Reality Check: There’s no “I” in Bankruptcy
The fact is that filing for Chapter 7 Bankruptcy is less about the person and more about the process. Let me say it a different way- there is no “I” in Chapter 7 Bankruptcy. Here are some examples of opening statements that have no relevance in the realm of personal bankruptcy.
1) “I want to…..”
2) “I think that ….”
3) “I feel that….”
4) “I don’t agree ….”
As a culture, Americans have become accustomed to services or items centered on their personal desires. Easy example? I-pod- the music and media that you want, when you want it, in the size that you prefer with lots of accessories to customize the product even more to each individual’s preferences. In the arena of bankruptcy, your personal opinions, preferences and beliefs have very little relevance or impact on the process at hand. And speaking from experience, clinging to those opinions, preferences and belief systems can escalate your financial troubles from bad to worse. Just because you think that the antique car you inherited from your Uncle Bob is exempt from personal property because it was a gift doesn’t necessarily make it so. Failure to list any asset can result in your petition for bankruptcy protection being rejected by the bankruptcy trustee, expose you to implications of perjury, and waste precious time and money that are hard to come by these days.
Here is another real life example. “I want to file for bankruptcy.” Just because you want to file to have your debts discharged and start over fresh, doesn’t mean that you can. There is a detailed test called the “means test” which will determine if you are eligible to file for bankruptcy. That’s right folks, just like you have to pass a credit check to apply for a mortgage or credit card, you also have to pass the “means test” to be eligible to file for bankruptcy. So regardless of what you think or your friends all tell you, there are certain criteria you must satisfy in order to file for bankruptcy. In many cases, our clients pass the means test and the bankruptcy makes financial sense, so we proceed. In other cases, we have to explore different avenues. With the last round of bankruptcy code overhauls, there are lots of things to consider.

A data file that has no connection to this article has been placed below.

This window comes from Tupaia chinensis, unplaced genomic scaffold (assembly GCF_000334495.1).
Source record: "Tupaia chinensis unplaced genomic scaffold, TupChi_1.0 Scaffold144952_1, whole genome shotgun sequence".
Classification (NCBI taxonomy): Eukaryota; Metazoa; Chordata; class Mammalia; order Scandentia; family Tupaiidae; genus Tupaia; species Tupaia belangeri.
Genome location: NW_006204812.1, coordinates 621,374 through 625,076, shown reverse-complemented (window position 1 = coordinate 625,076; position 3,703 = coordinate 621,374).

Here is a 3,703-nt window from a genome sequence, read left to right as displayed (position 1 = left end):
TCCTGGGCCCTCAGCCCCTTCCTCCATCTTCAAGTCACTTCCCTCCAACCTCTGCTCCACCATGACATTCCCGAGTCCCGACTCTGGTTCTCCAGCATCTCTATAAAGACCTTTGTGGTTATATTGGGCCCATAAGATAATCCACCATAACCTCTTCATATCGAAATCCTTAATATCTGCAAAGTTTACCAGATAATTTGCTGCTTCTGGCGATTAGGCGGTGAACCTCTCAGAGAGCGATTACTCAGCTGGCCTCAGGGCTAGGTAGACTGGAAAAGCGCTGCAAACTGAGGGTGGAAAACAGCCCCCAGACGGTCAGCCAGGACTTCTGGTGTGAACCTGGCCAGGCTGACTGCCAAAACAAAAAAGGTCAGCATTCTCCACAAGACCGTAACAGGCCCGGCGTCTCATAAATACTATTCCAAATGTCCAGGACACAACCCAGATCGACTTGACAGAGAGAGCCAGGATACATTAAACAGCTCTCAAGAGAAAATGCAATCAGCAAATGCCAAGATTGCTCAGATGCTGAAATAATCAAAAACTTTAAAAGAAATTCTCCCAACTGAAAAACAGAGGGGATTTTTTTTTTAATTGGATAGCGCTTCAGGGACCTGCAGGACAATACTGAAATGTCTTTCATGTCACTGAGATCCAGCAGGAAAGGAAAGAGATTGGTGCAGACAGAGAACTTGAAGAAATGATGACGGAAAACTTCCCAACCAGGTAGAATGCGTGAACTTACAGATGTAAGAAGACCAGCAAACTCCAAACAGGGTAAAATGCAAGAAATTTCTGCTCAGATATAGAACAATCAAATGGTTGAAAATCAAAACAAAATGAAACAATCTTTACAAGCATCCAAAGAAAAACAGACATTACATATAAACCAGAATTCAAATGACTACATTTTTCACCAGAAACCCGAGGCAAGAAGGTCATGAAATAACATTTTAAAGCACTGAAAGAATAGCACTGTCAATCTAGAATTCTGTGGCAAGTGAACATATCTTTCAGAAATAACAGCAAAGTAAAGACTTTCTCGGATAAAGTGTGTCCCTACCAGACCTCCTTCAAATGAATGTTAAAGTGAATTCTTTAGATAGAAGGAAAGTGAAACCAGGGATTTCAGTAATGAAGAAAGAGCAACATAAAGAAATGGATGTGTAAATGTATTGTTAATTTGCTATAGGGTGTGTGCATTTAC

The economy continues to creep along at an alarmingly slow rate, forcing many Americans into financial crisis. My advice to anyone who has given even a passing thought about filing bankruptcy. Get the facts from a licensed attorney or legitimate non-profit agency. Many bankruptcy attorneys offer complimentary consultations, verify the credentials of the firm or attorney with the NC State Bar Association and the Better Business Bureau, then take advantage of this opportunity to find out if bankruptcy is a viable option for your personal situation. DO NOT employ any debt settlement firms until you get advice. There has been more fraud than it’s worth in dealing with out of state debt settlement companies that promise the moon and the stars.
Sometimes in life, there are policies and processes bigger than us. Unfortunately, bankruptcy is one of them and legal guidance will significantly increase the likelihood of successfully navigating through the process. Make sure you get advice from a licensed attorney on whether you can file, whether you should file, or whether there are better options out there based on your own unique set of circumstances. A well-rounded professional may have some fresh ideas and good insight. Resolving the financial woes you are facing is a cooperative process. Fully disclose everything to your attorney. Participate and listen to the recommendations, and don’t commit anything to your creditors until you have a roadmap in place—then simply stick to the strategy.

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